A look at Tulsa’s Vision 2025 Route 66 project (Part 2) October 18, 2005Posted by Ron Warnick in Attractions, Preservation.
This is what Vision 2025 Route 66 master plan recommends for Tulsa County. Remember, this to-do list is not set in concrete:
– Route 66 sign and information center at 11th and 193rd.
— Informational sign for historic KVOO radio towers
— East Route 66 Gateway on 11th Street (Route 66) near Interstate 44 and Garnett
— Highway embankment beautification
— Route 66 roadside oasis, with streetscapes and trails, sculpture garden, restrooms and parking at 11th and Mingo in all four directions
— Intersection enhancements with major streets
— Landscape features
— Streetscape opportunities, such as this artist’s rendering of Red Fork (note the trees where are are none now).
— Santa Fe Depot superblock, with a train exhibit, arts center or a Route 66 center at 1st and 2nd downtown between Elgin and Frankfurt
— 11th Street Bridge overlook at the northeast corner of Riverside and Southwest Boulevard
— Cyrus Avery Centennial Plaza at north end of 11th Street Bridge, which includes a bronze sculpture of Cyrus Avery, a plaza and the Route 66 Roadhouse, shown in two artists’ renderings here
— Avery Park Southwest, south of the bridge to 17th, with an eight-states walkway, Route 66 Hall of Fame or potential information center at 17th
— 11th Street Bridge rehab
— Red Fork Derrick, a 66-foot-tall observation deck with a restaurant, gift shop, administration offices, and a Frisco engine attached to two dining cars to serve as additional restaurant seating.
— West gateway
— Relocate historic Meadow Gold sign.
However, don’t anticipate a full renovation of the 11th Street Bridge in the near future. Fixup costs, according to the master plan, range from $2 million for a partial rehab to $15.7 million for a full-blown one. A full rehab is “not recommended at this time” because it’s cost-prohibitive. The plan urges a less-costly removal of vegetation, cleaning and sealing the cracks, and installing decorative lighting.
Here is the proposed breakdown of costs:
– $2.0 million for Avery Centennial Plaza
— $8.7 million for Route 66 Roadhouse next to the plaza
— $800,000 for the two gateways
— $600,000 for streetscaping form 89th Street East to Garnett
— $480,000 for streetscaping from 23rd to the river
— $250,000 for restoring and relocating Meadow Gold sign
— $500,000 for Avery Park Southwest
— $200,000 for informational Route 66 road signs
— $300,000 for work on 11th Street Bridge
The total is about $13.8 million.
Here are my opinions of the proposals.
– The downsized 11th Street Bridge proposal seems sound. It’s not going to break the bank. Low-cost beautification would go a long way.
– Avery Park Southwest on the other side of the bridge seems to be a dubious proposition because this would entail extending the park under U.S. 75 to 17th. To its credit, the master plan acknowledges the problem may be insurmountable. Perhaps a scaled-back park would be better.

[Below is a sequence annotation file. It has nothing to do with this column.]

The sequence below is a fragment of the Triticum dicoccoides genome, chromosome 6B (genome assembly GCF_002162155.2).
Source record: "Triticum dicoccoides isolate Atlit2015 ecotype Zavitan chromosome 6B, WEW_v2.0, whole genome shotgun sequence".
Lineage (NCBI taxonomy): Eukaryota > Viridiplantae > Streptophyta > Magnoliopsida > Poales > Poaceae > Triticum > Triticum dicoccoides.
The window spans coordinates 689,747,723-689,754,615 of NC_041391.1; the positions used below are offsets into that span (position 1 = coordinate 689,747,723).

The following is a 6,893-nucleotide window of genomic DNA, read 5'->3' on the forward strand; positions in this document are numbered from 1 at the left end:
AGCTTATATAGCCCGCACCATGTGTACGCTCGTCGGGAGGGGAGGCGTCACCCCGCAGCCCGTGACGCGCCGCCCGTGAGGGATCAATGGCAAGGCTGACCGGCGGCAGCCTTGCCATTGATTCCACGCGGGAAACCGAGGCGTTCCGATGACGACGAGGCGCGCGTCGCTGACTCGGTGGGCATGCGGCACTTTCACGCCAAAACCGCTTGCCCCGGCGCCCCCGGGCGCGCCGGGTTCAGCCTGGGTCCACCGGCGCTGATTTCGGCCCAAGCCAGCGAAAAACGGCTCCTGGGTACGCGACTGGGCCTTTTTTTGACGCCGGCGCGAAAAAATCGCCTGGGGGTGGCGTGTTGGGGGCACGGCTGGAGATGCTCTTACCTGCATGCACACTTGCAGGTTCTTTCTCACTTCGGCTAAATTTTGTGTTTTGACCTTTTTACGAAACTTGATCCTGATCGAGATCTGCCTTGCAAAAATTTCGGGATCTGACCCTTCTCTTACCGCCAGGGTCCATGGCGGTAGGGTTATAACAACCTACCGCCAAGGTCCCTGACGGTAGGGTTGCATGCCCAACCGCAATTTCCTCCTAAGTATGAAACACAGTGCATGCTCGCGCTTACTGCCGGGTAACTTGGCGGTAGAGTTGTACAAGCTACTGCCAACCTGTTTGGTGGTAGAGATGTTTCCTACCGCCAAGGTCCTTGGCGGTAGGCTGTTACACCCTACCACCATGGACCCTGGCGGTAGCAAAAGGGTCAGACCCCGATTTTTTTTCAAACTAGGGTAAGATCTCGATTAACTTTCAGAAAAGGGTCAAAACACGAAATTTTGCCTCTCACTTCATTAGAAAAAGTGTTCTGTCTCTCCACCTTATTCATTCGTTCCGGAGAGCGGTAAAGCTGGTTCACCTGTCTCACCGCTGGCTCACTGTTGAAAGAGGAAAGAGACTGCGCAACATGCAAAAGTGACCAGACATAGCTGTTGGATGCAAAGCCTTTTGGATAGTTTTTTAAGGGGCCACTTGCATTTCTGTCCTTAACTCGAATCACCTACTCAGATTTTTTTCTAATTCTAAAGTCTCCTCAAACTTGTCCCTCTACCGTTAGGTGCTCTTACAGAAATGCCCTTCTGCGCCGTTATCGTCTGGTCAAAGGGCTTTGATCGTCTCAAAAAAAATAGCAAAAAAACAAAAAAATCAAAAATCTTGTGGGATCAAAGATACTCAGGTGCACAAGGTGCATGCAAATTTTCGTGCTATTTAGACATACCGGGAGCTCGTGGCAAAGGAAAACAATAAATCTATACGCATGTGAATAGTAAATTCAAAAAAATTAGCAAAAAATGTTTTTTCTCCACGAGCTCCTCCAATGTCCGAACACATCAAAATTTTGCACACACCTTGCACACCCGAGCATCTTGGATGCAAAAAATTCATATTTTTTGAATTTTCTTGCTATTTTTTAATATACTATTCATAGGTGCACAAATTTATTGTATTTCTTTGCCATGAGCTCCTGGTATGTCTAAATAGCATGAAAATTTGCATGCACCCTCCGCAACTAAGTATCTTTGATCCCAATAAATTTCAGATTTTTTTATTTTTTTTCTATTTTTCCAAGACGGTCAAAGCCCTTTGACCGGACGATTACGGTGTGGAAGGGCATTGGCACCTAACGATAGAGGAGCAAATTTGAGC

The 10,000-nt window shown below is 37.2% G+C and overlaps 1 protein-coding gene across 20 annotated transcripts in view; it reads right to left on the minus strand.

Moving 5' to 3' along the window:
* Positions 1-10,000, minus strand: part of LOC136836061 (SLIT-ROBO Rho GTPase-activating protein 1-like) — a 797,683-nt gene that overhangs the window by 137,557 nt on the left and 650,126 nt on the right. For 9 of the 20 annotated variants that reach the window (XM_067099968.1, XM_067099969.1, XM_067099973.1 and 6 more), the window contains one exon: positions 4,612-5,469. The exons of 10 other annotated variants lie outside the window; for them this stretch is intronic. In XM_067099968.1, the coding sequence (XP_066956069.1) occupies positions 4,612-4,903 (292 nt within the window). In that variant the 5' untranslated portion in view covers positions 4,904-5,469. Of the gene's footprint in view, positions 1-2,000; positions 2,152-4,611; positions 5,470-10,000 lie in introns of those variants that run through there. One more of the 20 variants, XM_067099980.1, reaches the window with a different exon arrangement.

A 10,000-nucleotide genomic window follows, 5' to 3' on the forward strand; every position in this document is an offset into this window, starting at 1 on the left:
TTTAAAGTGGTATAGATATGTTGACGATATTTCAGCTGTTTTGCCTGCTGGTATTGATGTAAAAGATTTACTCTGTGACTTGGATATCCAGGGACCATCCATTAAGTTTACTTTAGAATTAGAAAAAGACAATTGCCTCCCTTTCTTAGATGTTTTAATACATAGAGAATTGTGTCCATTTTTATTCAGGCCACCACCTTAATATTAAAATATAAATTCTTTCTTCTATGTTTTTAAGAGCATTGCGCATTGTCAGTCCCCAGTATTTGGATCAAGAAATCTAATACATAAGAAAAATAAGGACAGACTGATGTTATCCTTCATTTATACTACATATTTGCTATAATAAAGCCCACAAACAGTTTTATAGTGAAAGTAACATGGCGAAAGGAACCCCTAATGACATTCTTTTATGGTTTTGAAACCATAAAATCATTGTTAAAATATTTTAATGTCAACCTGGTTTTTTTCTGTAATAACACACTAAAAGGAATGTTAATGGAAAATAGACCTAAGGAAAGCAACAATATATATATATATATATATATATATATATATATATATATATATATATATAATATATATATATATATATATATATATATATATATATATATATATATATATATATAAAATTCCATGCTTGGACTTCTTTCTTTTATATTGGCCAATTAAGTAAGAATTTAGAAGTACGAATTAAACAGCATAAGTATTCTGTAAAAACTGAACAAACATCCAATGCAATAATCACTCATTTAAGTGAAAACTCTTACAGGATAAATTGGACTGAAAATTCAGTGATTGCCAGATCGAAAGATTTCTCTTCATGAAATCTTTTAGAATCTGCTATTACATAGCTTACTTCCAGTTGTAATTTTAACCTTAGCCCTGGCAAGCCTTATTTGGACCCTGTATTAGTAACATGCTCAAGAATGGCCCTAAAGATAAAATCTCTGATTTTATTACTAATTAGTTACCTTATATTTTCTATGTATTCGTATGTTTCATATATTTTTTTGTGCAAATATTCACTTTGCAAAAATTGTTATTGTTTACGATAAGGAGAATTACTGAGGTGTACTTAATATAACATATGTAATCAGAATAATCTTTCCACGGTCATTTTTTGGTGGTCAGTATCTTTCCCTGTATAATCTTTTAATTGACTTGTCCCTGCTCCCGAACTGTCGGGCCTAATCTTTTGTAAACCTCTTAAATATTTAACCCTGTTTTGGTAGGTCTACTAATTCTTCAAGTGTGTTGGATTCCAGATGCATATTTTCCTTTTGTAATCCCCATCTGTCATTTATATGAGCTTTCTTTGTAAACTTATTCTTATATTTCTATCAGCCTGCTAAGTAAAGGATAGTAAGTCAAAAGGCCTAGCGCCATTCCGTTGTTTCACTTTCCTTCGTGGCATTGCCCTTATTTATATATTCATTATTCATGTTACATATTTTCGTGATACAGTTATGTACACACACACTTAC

– The gateways idea looks fine. The planners almost certainly took the idea from the spiffy-looking Route 66 gateways on Albuquerque’s Central Avenue.
– The Meadow Gold sign project in limbo until a suitable site is found to re-erect it.
– Informational Route 66 signs along the road is an excellent idea, mainly because there aren’t enough of them in Tulsa County to inform travelers. This is a common problem on various stretches of Route 66.
– On the other hand, the streetscaping is receiving a cool reception from Route 66 fans. In the master plan are pages and pages of antique-looking street lights, decorative trees and fancy sidewalks. Few Route 66 travelers care about streetscaping. They want retro neon signs, vintage architecture, mom-and-pop diners and cool old businesses, like the Country Store as an example.
However, one local Route 66 businessman said that Tulsa needs to beautify Route 66 so that area residents will visit it. He says sprucing up 11th will provide incentive for businesses to upgrade their properties and make the district more enticing to locals. Route 66 fans aren’t large enough in number to sustain the district by themselves.
I admit this businessman made a good point. I remain skeptical about streetscaping, but his viewpoint makes me less quick to dismiss it outright.
– Most of the talk centers on the Route 66 Roadhouse because it eats up more than half the budget. Some businesses have complained, saying the money for it should be spread along the route instead being funneled to one place.
But several prominent Route 66ers, whose opinions I value because of their expertise, insist the roadhouse would give Tulsa the big Route 66 showplace it needs to pull travelers off the interstate. The proposed location near the north side of the 11th Street Bridge is visible from I-244 and U.S. 75 and quickly accessible. It would be loaded with high-tech stuff, a diner and a museum. Once visitors are drawn there, then they will be enticed to drive the rest of Route 66 in Tulsa County. And the roadhouse fits into the “think BIG” exhortations within the master plan.
After much thought on this, I concur with having the roadhouse built.
Some have brought up the Rose Bowl as a museum site. But it’s not visible from the interstate. The arson fire in it last month damaged it badly, and there’s an asbestos problem in there as well.
– The other Tulsa Route 66 ideas, including the Santa Fe Depot, seem to be on the back burner. The Red Fork Derrick keeps getting bandied about, but the location isn’t as good as the roadhouse’s. And you won’t see much scenery from the observation deck except for homes, I-244, refineries and Lookout Mountain. It’s too far from the Arkansas River.
Stay tuned for Part 3, when I find out what’s hot and what’s not on Tulsa Route 66’s to-do list.